What makes a whisky full bodied and rich?

  • James_H
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    Joined: 08.10.2014Posts: 24CollectionJames_Hs CollectionRatings: 3

    Hi everyone, this is my first post. I'm relatively new to whisky but very much enjoying getting to know the drink and experiencing as much variety as possible.

    My question is as above, what is it that makes a whisky full bodied (or not as it may be) and what makes a whisky rich (or light as it may be)? What production methods lead to these characteristics and how do you identify them when smelling/tasting a whisky.

    Thanks in advance.

    James

    P.s. My favourite single malts so far have been Ardbeg Uigeadail and Laproaig Quarter Cask.

  • Godslayer Member Godslayer Joined: 11.07.2014Posts: 56CollectionGodslayers CollectionRatings: 0
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    Many variables, normally color is from the cask, European sherry cask is the darkest commonly available, First fill casks will provide more color than second fill and american generally is lighter, american oak vs European oak. Macallan's new range shows this off as you can see how cask affects color. E150 can also be added, think the black grouse.

    Attached is a link with explanation of cask and its effect

    http://www.whisky.com/information/knowledge/production/background-knowledge/types-of-whisky-casks.html

  • horst_s Administrator horst_s Joined: 01.07.2014Posts: 507Ratings: 702
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    There are mainly two influences, which make whisky full and rich. First the distillery character. If you distill three times as Auchentoshan does, the ABV of the increases but the aroma compounds are left behind in the residue (aka Pot Ale) in the pot stills. The same is true when you distill very slowly. Then ethanol is separated from the fusel oils very well. They are aroma compounds too. Taller stills, reflux bowls, and rising lyne arms act as well.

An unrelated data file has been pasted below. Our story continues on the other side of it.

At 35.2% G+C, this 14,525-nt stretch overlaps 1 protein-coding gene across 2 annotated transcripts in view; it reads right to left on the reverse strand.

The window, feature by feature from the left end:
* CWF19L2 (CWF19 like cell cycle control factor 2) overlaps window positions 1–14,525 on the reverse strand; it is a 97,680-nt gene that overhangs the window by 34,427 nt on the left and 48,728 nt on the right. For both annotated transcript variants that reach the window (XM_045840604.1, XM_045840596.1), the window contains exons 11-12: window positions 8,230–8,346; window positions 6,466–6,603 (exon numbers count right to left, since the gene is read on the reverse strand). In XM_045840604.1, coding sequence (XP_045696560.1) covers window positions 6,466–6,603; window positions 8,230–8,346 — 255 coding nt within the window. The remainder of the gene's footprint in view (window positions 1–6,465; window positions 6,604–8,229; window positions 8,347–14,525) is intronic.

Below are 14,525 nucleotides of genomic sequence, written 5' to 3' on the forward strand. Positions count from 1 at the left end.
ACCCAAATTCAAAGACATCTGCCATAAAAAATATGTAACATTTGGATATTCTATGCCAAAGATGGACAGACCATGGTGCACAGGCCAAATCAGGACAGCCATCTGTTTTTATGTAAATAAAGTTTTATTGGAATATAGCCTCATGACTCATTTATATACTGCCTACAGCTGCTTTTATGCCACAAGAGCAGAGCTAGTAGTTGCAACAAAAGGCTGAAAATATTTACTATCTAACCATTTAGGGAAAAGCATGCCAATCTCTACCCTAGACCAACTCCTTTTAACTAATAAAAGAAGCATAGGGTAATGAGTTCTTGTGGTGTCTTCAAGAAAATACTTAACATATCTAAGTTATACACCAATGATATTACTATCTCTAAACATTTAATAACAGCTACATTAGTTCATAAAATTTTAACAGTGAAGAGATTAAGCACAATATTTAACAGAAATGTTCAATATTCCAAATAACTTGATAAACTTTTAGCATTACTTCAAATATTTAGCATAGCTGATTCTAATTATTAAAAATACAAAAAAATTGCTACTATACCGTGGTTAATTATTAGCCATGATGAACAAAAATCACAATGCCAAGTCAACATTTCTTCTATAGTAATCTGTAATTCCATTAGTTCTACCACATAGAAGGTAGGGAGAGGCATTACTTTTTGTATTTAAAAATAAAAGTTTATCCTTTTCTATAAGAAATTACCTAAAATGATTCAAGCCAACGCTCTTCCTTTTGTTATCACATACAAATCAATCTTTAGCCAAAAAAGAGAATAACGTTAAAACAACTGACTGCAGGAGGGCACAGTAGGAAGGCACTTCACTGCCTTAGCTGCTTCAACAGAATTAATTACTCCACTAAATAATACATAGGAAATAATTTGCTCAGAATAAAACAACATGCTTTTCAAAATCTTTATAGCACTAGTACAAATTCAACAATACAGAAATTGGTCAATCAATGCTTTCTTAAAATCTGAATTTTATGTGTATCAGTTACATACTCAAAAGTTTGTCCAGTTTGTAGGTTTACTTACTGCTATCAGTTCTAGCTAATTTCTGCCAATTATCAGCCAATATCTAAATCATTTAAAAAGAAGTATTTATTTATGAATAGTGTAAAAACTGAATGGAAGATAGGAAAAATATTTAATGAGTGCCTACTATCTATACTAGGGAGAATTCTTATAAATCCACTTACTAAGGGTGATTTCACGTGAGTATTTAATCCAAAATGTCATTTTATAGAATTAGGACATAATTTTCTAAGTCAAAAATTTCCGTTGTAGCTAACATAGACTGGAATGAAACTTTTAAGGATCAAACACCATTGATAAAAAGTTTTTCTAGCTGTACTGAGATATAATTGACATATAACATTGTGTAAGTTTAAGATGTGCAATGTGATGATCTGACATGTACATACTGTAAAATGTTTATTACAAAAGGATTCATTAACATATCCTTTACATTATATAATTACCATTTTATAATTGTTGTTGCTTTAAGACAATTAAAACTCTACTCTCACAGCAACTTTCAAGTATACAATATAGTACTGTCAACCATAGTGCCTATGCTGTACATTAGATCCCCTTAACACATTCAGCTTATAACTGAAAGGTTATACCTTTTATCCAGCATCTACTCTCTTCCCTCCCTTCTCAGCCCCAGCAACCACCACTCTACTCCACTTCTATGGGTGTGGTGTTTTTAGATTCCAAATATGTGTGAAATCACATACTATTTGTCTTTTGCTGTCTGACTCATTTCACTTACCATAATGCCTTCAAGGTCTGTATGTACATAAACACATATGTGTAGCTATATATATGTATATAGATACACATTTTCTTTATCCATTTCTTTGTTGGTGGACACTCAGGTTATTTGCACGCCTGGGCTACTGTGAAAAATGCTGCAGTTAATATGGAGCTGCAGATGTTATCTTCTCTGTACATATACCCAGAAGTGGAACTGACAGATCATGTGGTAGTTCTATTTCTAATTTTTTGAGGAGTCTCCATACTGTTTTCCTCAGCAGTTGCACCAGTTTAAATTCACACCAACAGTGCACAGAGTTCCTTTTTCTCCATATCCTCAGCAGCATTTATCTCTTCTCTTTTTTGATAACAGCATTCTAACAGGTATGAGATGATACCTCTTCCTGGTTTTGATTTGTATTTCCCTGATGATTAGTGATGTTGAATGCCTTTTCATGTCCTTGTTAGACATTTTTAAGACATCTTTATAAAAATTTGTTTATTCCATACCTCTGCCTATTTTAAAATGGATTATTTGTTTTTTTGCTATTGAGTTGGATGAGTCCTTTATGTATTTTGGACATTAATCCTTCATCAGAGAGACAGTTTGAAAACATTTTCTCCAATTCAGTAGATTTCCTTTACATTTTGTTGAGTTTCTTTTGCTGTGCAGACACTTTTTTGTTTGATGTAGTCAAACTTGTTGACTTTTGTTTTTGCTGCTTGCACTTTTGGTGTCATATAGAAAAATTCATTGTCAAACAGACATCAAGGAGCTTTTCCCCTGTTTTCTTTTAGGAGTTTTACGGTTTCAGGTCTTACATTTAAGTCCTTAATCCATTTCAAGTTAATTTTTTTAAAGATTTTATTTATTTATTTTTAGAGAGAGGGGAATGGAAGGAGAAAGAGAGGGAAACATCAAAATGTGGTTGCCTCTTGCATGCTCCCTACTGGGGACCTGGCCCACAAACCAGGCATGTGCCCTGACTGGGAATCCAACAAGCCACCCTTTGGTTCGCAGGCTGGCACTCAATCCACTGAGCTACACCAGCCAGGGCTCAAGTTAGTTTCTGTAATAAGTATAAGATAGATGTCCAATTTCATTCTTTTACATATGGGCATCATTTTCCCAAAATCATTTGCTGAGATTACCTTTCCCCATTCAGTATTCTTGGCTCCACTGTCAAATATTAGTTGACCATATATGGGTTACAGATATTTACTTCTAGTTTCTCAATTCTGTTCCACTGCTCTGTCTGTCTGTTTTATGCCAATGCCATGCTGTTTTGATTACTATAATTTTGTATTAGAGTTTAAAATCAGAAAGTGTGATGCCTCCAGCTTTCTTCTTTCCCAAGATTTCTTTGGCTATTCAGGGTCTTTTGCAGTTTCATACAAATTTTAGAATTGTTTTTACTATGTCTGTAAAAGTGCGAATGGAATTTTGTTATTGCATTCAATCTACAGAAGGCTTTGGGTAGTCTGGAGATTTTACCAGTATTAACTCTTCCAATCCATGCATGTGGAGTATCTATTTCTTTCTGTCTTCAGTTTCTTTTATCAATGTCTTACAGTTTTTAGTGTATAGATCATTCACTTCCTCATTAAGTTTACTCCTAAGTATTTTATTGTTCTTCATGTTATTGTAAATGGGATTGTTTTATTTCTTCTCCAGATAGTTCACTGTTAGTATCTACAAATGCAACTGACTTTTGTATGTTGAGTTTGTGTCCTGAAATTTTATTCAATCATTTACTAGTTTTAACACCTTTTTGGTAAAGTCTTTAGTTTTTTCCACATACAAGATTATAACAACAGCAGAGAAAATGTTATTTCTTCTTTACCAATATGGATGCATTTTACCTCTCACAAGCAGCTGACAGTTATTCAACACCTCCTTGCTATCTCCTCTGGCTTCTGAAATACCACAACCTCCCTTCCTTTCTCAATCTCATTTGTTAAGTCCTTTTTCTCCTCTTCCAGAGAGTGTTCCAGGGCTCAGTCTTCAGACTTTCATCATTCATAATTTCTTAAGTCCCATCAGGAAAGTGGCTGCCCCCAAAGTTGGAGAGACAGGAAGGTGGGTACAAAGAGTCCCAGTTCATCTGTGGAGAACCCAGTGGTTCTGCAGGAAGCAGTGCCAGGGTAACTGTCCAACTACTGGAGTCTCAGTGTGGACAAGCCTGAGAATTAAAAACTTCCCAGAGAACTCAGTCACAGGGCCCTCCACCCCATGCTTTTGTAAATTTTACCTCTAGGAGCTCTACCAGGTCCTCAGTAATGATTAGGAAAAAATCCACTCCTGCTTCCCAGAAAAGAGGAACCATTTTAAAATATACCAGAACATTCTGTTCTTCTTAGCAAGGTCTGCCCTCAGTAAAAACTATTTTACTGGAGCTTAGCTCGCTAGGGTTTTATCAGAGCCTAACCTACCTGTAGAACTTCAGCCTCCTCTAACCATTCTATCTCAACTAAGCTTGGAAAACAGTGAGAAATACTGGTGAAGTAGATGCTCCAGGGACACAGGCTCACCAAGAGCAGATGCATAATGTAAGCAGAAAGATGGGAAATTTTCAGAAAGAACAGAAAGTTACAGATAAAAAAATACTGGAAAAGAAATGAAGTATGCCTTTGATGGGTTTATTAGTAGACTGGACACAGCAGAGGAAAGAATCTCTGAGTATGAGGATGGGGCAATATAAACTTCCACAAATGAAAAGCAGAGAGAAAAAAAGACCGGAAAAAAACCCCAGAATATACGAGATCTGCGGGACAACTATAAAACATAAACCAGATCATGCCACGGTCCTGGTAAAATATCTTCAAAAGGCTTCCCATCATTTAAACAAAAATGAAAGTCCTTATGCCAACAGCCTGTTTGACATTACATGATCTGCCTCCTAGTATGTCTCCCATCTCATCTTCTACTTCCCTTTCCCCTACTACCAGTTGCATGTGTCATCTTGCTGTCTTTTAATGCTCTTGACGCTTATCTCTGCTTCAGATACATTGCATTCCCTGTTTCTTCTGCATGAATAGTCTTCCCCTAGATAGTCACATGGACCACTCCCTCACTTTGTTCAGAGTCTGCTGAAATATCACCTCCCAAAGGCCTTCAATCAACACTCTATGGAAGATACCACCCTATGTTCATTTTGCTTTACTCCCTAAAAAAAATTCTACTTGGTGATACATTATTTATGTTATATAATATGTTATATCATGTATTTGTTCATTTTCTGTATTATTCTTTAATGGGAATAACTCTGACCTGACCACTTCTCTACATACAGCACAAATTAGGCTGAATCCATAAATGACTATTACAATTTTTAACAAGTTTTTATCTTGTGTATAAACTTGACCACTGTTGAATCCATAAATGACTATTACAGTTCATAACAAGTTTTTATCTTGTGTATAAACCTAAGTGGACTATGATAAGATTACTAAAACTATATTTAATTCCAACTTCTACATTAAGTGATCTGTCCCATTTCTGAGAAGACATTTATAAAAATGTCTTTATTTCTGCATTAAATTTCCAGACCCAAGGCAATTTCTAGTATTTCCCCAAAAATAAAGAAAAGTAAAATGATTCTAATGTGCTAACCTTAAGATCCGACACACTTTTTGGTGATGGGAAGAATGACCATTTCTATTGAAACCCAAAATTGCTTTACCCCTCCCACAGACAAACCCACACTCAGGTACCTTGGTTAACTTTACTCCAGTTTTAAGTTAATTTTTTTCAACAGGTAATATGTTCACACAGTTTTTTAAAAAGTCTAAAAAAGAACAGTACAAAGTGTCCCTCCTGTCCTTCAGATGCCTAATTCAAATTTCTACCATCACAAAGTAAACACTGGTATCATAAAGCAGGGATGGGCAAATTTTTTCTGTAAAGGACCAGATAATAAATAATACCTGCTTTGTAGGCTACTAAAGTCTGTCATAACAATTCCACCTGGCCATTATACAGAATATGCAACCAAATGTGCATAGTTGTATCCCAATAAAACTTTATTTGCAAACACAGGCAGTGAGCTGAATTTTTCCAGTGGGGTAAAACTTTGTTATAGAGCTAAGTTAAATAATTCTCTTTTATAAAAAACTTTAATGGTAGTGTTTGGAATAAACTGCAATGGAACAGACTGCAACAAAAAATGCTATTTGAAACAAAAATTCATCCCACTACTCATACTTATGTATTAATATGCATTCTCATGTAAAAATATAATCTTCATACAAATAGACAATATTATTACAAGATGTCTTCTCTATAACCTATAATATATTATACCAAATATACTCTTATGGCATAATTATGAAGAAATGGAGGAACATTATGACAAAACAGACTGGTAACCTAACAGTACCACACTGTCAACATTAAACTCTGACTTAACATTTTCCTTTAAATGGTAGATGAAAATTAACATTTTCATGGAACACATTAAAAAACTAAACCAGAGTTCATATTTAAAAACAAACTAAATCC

Doing the opposite will result in a full and rich single malt from the production side.

    Then you have to look at the maturation. If you mature in first fill casks you will get the maximum aroma out of the oak wood. If you use American oak, then the whisky will become full and soft. If you use European oak, then the matured whisky will be more spicy and intense.

    If you like peat smoke, then you should stay with younger whiskys, because longer maturation periods tend to weaken the smoke and turn it into more complex aromas.

    Thank you for asking. I will take a video soon about this theme.

    Kind regards, Horst Luening, Master Taster, Whisky.com
  • James_H
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    Joined: 08.10.2014Posts: 24CollectionJames_Hs CollectionRatings: 3
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    Thanks, that really helps. A video on the subject would be a great idea.

  • James_H
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    Joined: 08.10.2014Posts: 24CollectionJames_Hs CollectionRatings: 3
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    Thanks for the video. Very informative! I always wondered what the reflux bowls were for.

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